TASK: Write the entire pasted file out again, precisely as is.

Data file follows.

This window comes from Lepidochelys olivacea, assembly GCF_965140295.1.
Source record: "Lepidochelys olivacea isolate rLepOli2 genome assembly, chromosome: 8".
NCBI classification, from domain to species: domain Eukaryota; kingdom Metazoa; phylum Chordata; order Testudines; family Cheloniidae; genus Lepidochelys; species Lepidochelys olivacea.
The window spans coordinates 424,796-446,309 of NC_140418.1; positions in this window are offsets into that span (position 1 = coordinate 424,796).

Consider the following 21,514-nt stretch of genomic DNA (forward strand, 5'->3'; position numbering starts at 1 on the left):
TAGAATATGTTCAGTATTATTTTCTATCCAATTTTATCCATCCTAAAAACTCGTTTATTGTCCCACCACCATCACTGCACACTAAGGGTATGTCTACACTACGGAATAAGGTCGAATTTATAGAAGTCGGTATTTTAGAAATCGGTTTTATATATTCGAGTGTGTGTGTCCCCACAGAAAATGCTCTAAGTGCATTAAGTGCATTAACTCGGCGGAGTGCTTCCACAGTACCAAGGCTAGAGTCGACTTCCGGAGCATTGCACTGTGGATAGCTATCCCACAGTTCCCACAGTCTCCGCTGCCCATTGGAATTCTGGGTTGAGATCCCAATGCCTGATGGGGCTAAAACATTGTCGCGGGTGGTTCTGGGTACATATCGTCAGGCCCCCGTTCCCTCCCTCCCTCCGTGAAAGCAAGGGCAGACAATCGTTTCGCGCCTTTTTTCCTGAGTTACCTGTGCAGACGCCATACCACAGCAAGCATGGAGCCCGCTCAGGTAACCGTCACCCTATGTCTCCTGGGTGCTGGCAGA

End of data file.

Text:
This window comes from Lepidochelys olivacea, assembly GCF_965140295.1.
Source record: "Lepidochelys olivacea isolate rLepOli2 genome assembly, chromosome: 8".
NCBI classification, from domain to species: domain Eukaryota; kingdom Metazoa; phylum Chordata; order Testudines; family Cheloniidae; genus Lepidochelys; species Lepidochelys olivacea.
The window spans coordinates 424,796-446,309 of NC_140418.1; positions in this window are offsets into that span (position 1 = coordinate 424,796).

Consider the following 21,514-nt stretch of genomic DNA (forward strand, 5'->3'; position numbering starts at 1 on the left):
TAGAATATGTTCAGTATTATTTTCTATCCAATTTTATCCATCCTAAAAACTCGTTTATTGTCCCACCACCATCACTGCACACTAAGGGTATGTCTACACTACGGAATAAGGTCGAATTTATAGAAGTCGGTATTTTAGAAATCGGTTTTATATATTCGAGTGTGTGTGTCCCCACAGAAAATGCTCTAAGTGCATTAAGTGCATTAACTCGGCGGAGTGCTTCCACAGTACCAAGGCTAGAGTCGACTTCCGGAGCATTGCACTGTGGATAGCTATCCCACAGTTCCCACAGTCTCCGCTGCCCATTGGAATTCTGGGTTGAGATCCCAATGCCTGATGGGGCTAAAACATTGTCGCGGGTGGTTCTGGGTACATATCGTCAGGCCCCCGTTCCCTCCCTCCCTCCGTGAAAGCAAGGGCAGACAATCGTTTCGCGCCTTTTTTCCTGAGTTACCTGTGCAGACGCCATACCACAGCAAGCATGGAGCCCGCTCAGGTAACCGTCACCCTATGTCTCCTGGGTGCTGGCAGA